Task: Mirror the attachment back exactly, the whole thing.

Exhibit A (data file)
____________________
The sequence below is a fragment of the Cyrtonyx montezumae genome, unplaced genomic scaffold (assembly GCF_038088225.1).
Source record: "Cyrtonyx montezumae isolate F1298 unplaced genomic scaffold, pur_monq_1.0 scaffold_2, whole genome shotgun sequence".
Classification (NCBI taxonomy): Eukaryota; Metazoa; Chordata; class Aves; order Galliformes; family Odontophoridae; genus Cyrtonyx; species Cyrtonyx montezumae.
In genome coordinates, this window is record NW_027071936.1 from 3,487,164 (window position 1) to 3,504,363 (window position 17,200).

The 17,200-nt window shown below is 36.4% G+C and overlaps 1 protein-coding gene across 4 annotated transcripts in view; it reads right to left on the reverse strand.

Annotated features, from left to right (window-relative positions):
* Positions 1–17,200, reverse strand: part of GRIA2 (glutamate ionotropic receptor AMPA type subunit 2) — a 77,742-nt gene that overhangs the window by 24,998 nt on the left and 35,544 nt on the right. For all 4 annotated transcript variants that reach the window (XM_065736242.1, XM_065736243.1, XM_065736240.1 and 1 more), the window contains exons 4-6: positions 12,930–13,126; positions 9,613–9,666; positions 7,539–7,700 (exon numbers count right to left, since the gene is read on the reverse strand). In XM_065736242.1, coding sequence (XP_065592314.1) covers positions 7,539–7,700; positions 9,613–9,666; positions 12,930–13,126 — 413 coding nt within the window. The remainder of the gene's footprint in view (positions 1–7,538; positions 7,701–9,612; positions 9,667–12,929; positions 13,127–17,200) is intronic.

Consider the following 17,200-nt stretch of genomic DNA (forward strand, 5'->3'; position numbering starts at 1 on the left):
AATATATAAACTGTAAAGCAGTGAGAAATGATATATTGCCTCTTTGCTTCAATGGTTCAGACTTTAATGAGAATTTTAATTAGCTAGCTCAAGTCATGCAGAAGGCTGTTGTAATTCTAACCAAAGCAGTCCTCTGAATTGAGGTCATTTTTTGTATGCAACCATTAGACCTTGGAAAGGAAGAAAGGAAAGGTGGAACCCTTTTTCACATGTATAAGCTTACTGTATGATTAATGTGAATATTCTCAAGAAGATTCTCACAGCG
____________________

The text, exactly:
The sequence below is a fragment of the Cyrtonyx montezumae genome, unplaced genomic scaffold (assembly GCF_038088225.1).
Source record: "Cyrtonyx montezumae isolate F1298 unplaced genomic scaffold, pur_monq_1.0 scaffold_2, whole genome shotgun sequence".
Classification (NCBI taxonomy): Eukaryota; Metazoa; Chordata; class Aves; order Galliformes; family Odontophoridae; genus Cyrtonyx; species Cyrtonyx montezumae.
In genome coordinates, this window is record NW_027071936.1 from 3,487,164 (window position 1) to 3,504,363 (window position 17,200).

The 17,200-nt window shown below is 36.4% G+C and overlaps 1 protein-coding gene across 4 annotated transcripts in view; it reads right to left on the reverse strand.

Annotated features, from left to right (window-relative positions):
* Positions 1–17,200, reverse strand: part of GRIA2 (glutamate ionotropic receptor AMPA type subunit 2) — a 77,742-nt gene that overhangs the window by 24,998 nt on the left and 35,544 nt on the right. For all 4 annotated transcript variants that reach the window (XM_065736242.1, XM_065736243.1, XM_065736240.1 and 1 more), the window contains exons 4-6: positions 12,930–13,126; positions 9,613–9,666; positions 7,539–7,700 (exon numbers count right to left, since the gene is read on the reverse strand). In XM_065736242.1, coding sequence (XP_065592314.1) covers positions 7,539–7,700; positions 9,613–9,666; positions 12,930–13,126 — 413 coding nt within the window. The remainder of the gene's footprint in view (positions 1–7,538; positions 7,701–9,612; positions 9,667–12,929; positions 13,127–17,200) is intronic.

Consider the following 17,200-nt stretch of genomic DNA (forward strand, 5'->3'; position numbering starts at 1 on the left):
AATATATAAACTGTAAAGCAGTGAGAAATGATATATTGCCTCTTTGCTTCAATGGTTCAGACTTTAATGAGAATTTTAATTAGCTAGCTCAAGTCATGCAGAAGGCTGTTGTAATTCTAACCAAAGCAGTCCTCTGAATTGAGGTCATTTTTTGTATGCAACCATTAGACCTTGGAAAGGAAGAAAGGAAAGGTGGAACCCTTTTTCACATGTATAAGCTTACTGTATGATTAATGTGAATATTCTCAAGAAGATTCTCACAGCG